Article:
And of course lots of new plays
IN BASILDON by David Eldrige at the Royal Court
MOGADISHU by Vivienne Franzmann at the Lyric Hammersmith
HAUNTED CHILD by Joe Penhall at the Royal Court
LOVESONG by Abi Morgan at the Lyric Hammersmith
CONSTELLATIONS by Nick Payne at the Royal Court
nabokov’s MONEY at the Old Vic Tunnels
The nabokov Arts Club at BAC
The Angle Plays at The Bush
AND NO MORE SHALL WE PART by Tom Holloway at Hampstead Theatre
OUR NEW GIRL by Nancy Harris at The Bush
SEX WITH A STRANGER by Stefan Goloszewski at Trafalgar Studios
LAY DOWN YOUR CROSS by Nick Payne at Hampstead Theatre
GOODBYE TO ALL THAT by Luke Norris at the Royal Court
SHIVERED by Philip Ridley at Southwark Playhouse
JERUSALEM by Jez Butterworth at The Apollo
MATHEMATICS OF THE HEART by Kefi Chadwick at Theatre 503
THE OH FUCK MOMENT by Hannah Jane Walker and Chris Thorpe at the Soho Theatre
SHALLOW SLUMBER by Chris Lee at the Soho Theatre
REASONS TO BE PRETTY by Neil La Bute at the Almeida
THE BEE By Hideki Noda and Colin Teevan at Soho Theatre.

What have you been seeing and what can’t we afford to miss in the coming months?

PP Alumni- curious directive

Next week sees the opening of curious directive’s hit Edinburgh show YOUR LAST BREATH at the Pleasance in London. This makes everyone at Paines Plough feel quite warm and fuzzy inside because the curious directive team is headed by two PP alumni- Jack Lowe and Sophie Larsmon. Jack and Sophie met whilst studying at Birkbeck and then both gained placements to work here at 43 Aldwych as Trainee Director and Trainee Producer respectively and thus their collaboration on YOUR LAST BREATH was born.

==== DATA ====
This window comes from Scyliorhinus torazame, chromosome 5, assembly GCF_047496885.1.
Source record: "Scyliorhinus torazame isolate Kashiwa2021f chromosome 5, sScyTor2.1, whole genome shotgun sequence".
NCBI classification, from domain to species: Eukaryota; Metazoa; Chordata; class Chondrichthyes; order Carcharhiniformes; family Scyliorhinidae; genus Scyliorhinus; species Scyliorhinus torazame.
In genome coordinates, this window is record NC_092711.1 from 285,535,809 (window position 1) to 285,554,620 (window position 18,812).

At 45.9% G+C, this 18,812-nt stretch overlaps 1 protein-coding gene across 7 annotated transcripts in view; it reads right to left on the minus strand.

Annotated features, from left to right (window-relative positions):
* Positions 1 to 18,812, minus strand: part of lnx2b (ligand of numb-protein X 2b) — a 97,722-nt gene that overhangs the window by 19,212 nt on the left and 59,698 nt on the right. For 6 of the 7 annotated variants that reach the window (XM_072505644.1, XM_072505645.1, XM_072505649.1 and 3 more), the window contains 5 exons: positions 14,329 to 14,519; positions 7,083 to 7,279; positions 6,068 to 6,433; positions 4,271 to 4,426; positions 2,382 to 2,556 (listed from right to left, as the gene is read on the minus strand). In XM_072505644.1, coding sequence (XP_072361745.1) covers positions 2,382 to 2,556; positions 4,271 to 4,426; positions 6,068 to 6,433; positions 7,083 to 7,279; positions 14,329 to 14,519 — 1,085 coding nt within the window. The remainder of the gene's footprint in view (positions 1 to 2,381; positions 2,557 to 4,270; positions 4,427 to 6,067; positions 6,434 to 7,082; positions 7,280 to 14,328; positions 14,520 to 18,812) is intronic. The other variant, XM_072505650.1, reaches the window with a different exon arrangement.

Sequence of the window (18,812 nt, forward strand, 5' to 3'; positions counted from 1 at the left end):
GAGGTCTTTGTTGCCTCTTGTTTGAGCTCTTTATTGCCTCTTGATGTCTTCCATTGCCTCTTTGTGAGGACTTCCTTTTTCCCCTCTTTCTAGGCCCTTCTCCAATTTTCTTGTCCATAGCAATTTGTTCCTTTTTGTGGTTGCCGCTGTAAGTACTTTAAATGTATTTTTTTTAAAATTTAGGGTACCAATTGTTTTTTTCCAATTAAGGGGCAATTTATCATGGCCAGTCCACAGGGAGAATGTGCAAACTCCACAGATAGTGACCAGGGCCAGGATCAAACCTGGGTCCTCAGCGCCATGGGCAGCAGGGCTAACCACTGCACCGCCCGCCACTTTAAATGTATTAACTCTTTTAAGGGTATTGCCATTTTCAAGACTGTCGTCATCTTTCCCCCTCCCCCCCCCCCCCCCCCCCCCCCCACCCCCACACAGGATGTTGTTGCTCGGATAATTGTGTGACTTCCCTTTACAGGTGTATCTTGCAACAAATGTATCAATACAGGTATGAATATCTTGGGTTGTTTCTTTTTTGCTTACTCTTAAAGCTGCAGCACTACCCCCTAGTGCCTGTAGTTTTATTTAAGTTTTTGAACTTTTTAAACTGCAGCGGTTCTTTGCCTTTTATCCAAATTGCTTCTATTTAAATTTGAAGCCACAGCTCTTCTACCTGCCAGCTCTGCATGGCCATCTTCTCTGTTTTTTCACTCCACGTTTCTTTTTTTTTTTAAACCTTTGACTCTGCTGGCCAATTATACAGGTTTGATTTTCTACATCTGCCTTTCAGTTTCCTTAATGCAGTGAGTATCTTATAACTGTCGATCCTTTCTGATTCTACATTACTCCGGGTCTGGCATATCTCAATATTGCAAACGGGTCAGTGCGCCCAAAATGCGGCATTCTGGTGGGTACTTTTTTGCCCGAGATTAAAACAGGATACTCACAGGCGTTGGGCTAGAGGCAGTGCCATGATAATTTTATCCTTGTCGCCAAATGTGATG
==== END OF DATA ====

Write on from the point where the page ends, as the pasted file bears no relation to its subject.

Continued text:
curious directive's YOUR LAST BREATH at Pleasance, Islington

1876 – Christopher leaves his young family behind to work in Norway. He will map the uncharted mountains for the very first time.

1999 – Anna’s body freezes after an extreme-skiing accident and her heart stops. But doctors gradually warm her until it miraculously starts beating again.

2011 – Freija, a successful business woman, has just lost her father. She travels to scatter his ashes in Norway.

2034 – Nicholas explains a medical breakthrough which saved his life as a baby, whereby the human body can be ‘suspended in animation.’

Spanning 150 years, curious directive fuse movement, live piano score and video to unravel the landscapes of the heart and our own personal geographies.

Have a gander at the YOUR LAST BREATH trailer here

And here’s the latest video blog from the curious directive team on tour.

After winning the SCOTSMAN 2011 FRINGE FIRST at the Edinburgh Fringe last summer the show was re-mounted for a 23 date UK tour and is now arriving at the Pleasance, Islington next week.

The whole PP gang will be heading that way next week to catch up on the fruits of Jack and Sophie’s post PP collaboration so see you there!